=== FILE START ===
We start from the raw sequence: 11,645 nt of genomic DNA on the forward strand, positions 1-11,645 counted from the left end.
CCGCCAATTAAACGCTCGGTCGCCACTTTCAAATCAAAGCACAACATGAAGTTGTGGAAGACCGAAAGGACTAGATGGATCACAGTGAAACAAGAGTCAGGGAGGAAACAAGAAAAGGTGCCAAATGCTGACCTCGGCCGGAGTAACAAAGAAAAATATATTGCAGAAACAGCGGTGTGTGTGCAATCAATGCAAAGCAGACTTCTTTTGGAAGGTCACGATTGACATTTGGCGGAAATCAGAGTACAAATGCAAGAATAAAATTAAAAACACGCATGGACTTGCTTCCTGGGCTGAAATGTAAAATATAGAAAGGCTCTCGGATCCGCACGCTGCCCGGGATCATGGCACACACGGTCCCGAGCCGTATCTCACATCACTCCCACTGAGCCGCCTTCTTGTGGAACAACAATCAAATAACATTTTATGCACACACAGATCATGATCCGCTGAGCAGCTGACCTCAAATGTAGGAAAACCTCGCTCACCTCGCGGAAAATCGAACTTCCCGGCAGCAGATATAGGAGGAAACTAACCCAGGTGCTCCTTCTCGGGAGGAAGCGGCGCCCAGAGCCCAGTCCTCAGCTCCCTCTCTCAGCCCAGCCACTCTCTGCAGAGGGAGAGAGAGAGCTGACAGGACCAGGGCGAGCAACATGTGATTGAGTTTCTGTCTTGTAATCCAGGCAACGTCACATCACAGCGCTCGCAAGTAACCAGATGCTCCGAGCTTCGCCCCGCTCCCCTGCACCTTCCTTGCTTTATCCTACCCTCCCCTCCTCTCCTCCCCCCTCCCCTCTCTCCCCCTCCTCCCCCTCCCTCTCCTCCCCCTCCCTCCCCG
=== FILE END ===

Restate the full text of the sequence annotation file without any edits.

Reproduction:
We start from the raw sequence: 11,645 nt of genomic DNA on the forward strand, positions 1-11,645 counted from the left end.
CCGCCAATTAAACGCTCGGTCGCCACTTTCAAATCAAAGCACAACATGAAGTTGTGGAAGACCGAAAGGACTAGATGGATCACAGTGAAACAAGAGTCAGGGAGGAAACAAGAAAAGGTGCCAAATGCTGACCTCGGCCGGAGTAACAAAGAAAAATATATTGCAGAAACAGCGGTGTGTGTGCAATCAATGCAAAGCAGACTTCTTTTGGAAGGTCACGATTGACATTTGGCGGAAATCAGAGTACAAATGCAAGAATAAAATTAAAAACACGCATGGACTTGCTTCCTGGGCTGAAATGTAAAATATAGAAAGGCTCTCGGATCCGCACGCTGCCCGGGATCATGGCACACACGGTCCCGAGCCGTATCTCACATCACTCCCACTGAGCCGCCTTCTTGTGGAACAACAATCAAATAACATTTTATGCACACACAGATCATGATCCGCTGAGCAGCTGACCTCAAATGTAGGAAAACCTCGCTCACCTCGCGGAAAATCGAACTTCCCGGCAGCAGATATAGGAGGAAACTAACCCAGGTGCTCCTTCTCGGGAGGAAGCGGCGCCCAGAGCCCAGTCCTCAGCTCCCTCTCTCAGCCCAGCCACTCTCTGCAGAGGGAGAGAGAGAGCTGACAGGACCAGGGCGAGCAACATGTGATTGAGTTTCTGTCTTGTAATCCAGGCAACGTCACATCACAGCGCTCGCAAGTAACCAGATGCTCCGAGCTTCGCCCCGCTCCCCTGCACCTTCCTTGCTTTATCCTACCCTCCCCTCCTCTCCTCCCCCCTCCCCTCTCTCCCCCTCCTCCCCCTCCCTCTCCTCCCCCTCCCTCCCCG